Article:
Summer foods come and go in the blink of an eye. They stir an excitement that comes when you know something is fleeting. Fall foods linger, kindling the warm comfort of reliability. Pumpkins, apples—they’ll be around for a while. Making them exciting—for months on end—is up to us.
You don’t need to do much to make summer foods like berries, tomatoes and corn thrilling. In fact, they’re best served simply: plain, drizzled with olive oil, slathered in butter. But fall foods are well served by experimentation. They’re great sweet or savory; plain or heavily spiced; sautéed, roasted or baked. And there is plenty of time to try it all.
Pumpkin has been the subject of my latest fall food experiments. It all started with my new favorite cupcake recipe: Pumpkin Cupcakes with Maple Cream Cheese Frosting. I started wondering how I could turn the recipe for these cupcakes into one for pumpkin muffins. A little research turned up that there’s surprisingly little difference between cupcakes and muffins.
Well, that wouldn’t make for much of an experiment!
Unenthused with the idea of slightly tweaking my cupcakes to make muffins, I decided to make this Pumpkin Bread instead. I knew I’d need more flour to make a denser crumb. And, though delicious bread needs to be moist and tender, I had a (correct) notion that the buttermilk—the acid in which is said to tenderize the gluten— wasn’t necessary. Once acidic buttermilk was out of the picture, I could also switch to using just baking powder.
The final adjustments to my experiment: boosting the spice quotient. My cupcakes were paired with the quietly bold flavor of a maple sweetened cream cheese frosting. My bread, on the other hand, had to stand-alone. (Or so I thought. More on that in a minute.) So I amped up the spice and threw in some vanilla.
My hypothesis: this would be damn good pumpkin bread.
The results: this recipe yields pumpkin bread worth of a spot in the family archive. It can be passed down generations.
Analysis: The pumpkin bread is amazing all on its own. You don’t need to add anything to it, especially if you want to share it with young eaters for whom a little bit of sweet goes a long way. But, if you are so inclined, perhaps as a special treat, you will not be disappointed to experiment, as I did, with chocolate chips or a simple glaze. One cup of mini-chocolate chips per loaf yielded great results for me, as did using this caramel sauce as a glaze. If you prefer a “proper” cake glaze—something thicker that will harden—I’d suggest this one from Food52.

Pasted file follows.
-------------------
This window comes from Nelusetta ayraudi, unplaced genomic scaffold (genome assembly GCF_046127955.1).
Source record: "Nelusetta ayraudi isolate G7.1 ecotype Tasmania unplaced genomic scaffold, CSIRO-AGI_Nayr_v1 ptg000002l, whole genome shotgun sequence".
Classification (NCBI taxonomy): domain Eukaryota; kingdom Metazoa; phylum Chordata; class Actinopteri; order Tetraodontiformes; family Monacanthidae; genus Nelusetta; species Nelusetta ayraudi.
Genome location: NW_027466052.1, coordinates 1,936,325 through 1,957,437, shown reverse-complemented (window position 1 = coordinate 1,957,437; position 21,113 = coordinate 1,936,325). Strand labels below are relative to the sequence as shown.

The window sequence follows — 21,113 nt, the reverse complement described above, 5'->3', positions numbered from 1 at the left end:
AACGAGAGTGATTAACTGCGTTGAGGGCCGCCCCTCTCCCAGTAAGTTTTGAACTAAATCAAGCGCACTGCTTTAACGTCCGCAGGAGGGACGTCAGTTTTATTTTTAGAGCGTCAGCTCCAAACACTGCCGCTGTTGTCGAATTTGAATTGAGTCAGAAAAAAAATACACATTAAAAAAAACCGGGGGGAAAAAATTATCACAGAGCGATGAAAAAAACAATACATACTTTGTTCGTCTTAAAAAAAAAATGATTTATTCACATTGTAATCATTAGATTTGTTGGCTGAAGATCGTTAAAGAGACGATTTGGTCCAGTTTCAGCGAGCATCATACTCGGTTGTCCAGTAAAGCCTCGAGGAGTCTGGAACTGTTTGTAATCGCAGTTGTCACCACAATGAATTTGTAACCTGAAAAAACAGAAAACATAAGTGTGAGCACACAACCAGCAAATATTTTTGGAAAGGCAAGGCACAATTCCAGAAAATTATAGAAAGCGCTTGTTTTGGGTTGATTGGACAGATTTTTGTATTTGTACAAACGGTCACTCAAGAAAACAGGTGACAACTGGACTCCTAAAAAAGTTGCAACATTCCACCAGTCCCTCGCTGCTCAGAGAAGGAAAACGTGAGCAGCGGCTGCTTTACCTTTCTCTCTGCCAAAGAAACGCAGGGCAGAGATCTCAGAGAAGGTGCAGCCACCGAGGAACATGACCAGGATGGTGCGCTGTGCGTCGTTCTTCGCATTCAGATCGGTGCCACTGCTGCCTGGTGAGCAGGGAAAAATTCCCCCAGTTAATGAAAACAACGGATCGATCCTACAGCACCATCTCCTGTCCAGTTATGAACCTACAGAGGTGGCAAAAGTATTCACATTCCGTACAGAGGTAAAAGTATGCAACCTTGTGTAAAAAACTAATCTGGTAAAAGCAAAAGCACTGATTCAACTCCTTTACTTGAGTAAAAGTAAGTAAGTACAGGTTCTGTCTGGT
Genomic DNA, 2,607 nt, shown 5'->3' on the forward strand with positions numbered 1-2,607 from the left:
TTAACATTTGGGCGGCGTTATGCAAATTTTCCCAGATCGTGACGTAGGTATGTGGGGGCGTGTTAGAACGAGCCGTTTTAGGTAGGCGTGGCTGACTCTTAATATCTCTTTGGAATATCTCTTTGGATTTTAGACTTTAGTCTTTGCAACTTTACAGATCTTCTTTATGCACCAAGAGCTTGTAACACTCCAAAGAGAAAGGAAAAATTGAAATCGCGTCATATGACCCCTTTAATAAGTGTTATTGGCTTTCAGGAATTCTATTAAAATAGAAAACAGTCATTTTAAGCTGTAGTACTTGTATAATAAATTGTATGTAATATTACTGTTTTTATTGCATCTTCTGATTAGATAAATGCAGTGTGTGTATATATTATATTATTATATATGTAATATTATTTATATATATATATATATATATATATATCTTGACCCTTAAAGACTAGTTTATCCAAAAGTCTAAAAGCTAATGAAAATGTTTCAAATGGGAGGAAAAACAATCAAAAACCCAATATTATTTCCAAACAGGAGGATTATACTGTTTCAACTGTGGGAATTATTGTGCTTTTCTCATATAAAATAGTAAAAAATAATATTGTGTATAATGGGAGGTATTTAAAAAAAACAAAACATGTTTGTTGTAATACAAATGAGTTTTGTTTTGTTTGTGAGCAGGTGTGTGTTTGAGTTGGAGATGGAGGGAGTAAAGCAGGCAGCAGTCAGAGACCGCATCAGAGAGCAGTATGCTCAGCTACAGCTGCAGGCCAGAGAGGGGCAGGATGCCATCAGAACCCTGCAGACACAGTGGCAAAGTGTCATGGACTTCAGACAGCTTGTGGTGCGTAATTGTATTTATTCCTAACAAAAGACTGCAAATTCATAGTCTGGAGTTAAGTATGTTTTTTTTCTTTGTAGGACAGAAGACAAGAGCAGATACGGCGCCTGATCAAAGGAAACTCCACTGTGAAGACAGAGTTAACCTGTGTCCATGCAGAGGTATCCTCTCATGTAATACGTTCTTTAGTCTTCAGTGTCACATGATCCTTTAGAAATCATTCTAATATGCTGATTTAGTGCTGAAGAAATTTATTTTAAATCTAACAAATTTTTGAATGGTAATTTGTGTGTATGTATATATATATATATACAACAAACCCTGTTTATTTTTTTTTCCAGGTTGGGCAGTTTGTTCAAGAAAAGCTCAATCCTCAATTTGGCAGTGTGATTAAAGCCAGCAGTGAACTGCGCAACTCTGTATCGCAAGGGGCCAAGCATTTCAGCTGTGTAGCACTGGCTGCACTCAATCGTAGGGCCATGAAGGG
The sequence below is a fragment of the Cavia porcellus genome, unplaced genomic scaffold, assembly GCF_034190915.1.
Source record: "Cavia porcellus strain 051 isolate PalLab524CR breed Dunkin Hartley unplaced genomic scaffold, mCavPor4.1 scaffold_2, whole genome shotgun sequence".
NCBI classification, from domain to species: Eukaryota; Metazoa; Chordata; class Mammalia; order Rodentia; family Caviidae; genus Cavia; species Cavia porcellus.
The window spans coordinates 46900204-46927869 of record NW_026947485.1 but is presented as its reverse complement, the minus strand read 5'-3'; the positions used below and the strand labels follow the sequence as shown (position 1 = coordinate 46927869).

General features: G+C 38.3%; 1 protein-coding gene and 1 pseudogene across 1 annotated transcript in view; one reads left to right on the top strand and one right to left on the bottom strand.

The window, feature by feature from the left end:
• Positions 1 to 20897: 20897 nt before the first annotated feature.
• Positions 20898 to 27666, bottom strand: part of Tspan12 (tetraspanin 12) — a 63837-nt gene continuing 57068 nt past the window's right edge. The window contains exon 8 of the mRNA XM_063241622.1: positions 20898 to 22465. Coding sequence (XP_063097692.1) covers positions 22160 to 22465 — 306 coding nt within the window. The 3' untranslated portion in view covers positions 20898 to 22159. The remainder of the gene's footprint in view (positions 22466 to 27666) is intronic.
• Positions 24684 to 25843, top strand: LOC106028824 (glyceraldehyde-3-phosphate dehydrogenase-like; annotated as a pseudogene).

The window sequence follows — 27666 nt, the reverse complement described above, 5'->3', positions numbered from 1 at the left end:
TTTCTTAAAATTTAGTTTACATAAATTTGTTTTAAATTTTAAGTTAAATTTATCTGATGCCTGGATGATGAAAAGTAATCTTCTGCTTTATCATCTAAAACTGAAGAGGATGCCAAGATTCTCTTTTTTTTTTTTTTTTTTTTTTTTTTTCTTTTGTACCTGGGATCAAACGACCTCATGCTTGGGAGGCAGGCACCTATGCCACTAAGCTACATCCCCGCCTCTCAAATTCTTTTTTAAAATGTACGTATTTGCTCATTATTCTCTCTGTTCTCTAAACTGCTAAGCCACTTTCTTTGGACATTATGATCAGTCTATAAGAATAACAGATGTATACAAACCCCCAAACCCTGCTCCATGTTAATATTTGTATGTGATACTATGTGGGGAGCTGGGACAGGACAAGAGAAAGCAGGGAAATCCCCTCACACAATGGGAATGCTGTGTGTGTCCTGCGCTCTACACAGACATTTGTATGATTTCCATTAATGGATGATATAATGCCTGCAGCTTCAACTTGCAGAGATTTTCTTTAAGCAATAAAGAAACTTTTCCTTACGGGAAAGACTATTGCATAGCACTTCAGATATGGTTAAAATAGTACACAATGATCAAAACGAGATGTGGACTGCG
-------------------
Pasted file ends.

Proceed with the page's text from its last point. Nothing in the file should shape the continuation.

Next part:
Pumpkin experiments, round one, check! More fall food experiments to come. In the meantime, tell us about your fall food experiments! How are you going to keep fall and winter fruits and produce fresh in the months to come?
Fall Spice Pumpkin Bread
- 2 1/2 cups flour, plus more for dusting the pan
- 3 teaspoons ground cinnamon
- 2 1/2 teaspoons baking powder
- 2 teaspoons ground ginger
- 1 teaspoon salt
- 1/2 teaspoon ground cloves
- 1/4 teaspoon ground nutmeg
- 1 cup packed light-brown sugar
- 1/2 cup granulated sugar
- ¾ cup (1 ½ sticks) butter, melted and cooled
- 1 ½ heaping cups pumpkin puree (fresh or one 15-ounce can)
- 3 eggs
- 1 1/2 teaspoon vanilla
1. Preheat oven to 350 degrees. Prepare a 5×10 loaf pan by greasing it with butter or natural oil spray and dusting with flour; set aside. In a medium bowl, whisk together flour, cinnamon, baking powder, ginger, salt, cloves and nutmeg; set aside.
2. Add both sugars to a large bowl. Stir in butter until well combined. Add pumpkin, eggs and vanilla; continue stirring until well combined.
3. Add dry ingredients to the wet and stir until well combined. Pour batter into the prepared loaf pan. Bake for about 55 minutes, until a toothpick inserted into the center comes out (mostly) clean. Allow to cool in pan for 10 minutes, before transferring to a wire rack. If you decide to glaze the bread, do so as soon as it’s on the rack, while it’s still warm.